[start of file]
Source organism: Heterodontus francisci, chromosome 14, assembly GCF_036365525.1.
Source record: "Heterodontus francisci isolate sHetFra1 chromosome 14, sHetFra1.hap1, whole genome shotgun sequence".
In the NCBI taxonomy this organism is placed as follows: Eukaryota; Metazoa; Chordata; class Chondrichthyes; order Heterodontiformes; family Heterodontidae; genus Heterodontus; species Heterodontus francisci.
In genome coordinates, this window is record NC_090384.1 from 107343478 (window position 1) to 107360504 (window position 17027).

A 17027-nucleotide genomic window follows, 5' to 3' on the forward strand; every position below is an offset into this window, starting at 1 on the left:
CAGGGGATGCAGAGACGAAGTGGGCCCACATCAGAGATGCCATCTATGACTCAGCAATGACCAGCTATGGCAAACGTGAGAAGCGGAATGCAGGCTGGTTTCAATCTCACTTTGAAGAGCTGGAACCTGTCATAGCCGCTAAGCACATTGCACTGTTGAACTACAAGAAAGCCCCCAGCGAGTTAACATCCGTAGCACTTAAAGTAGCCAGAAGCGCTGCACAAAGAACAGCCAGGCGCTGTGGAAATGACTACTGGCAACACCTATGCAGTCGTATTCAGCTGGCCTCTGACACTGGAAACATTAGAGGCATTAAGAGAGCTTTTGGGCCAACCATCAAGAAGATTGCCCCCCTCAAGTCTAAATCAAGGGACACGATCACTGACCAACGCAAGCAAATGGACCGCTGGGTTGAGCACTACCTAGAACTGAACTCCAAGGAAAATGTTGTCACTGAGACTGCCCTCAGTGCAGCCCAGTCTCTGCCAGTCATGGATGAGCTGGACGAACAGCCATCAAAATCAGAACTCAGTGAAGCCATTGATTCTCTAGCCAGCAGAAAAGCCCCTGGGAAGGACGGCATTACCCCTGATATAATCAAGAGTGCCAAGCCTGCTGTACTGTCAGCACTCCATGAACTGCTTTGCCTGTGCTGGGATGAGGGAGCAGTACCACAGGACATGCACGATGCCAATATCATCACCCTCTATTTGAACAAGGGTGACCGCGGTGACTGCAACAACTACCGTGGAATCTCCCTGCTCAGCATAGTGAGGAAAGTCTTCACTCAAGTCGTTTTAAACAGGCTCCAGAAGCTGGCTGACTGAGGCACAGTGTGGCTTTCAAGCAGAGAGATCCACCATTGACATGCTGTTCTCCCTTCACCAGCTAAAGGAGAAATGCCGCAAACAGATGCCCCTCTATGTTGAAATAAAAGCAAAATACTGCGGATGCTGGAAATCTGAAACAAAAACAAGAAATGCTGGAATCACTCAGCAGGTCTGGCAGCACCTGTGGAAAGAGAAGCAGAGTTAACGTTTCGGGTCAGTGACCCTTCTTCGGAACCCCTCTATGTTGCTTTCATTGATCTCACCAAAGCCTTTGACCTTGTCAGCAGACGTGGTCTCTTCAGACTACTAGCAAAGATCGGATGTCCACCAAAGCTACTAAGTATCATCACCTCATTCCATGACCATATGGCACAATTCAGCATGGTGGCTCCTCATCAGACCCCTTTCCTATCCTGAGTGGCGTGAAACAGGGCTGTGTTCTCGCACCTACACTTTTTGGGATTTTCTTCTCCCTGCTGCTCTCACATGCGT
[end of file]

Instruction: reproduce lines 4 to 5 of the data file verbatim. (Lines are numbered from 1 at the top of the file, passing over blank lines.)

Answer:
In genome coordinates, this window is record NC_090384.1 from 107343478 (window position 1) to 107360504 (window position 17027).

A 17027-nucleotide genomic window follows, 5' to 3' on the forward strand; every position below is an offset into this window, starting at 1 on the left: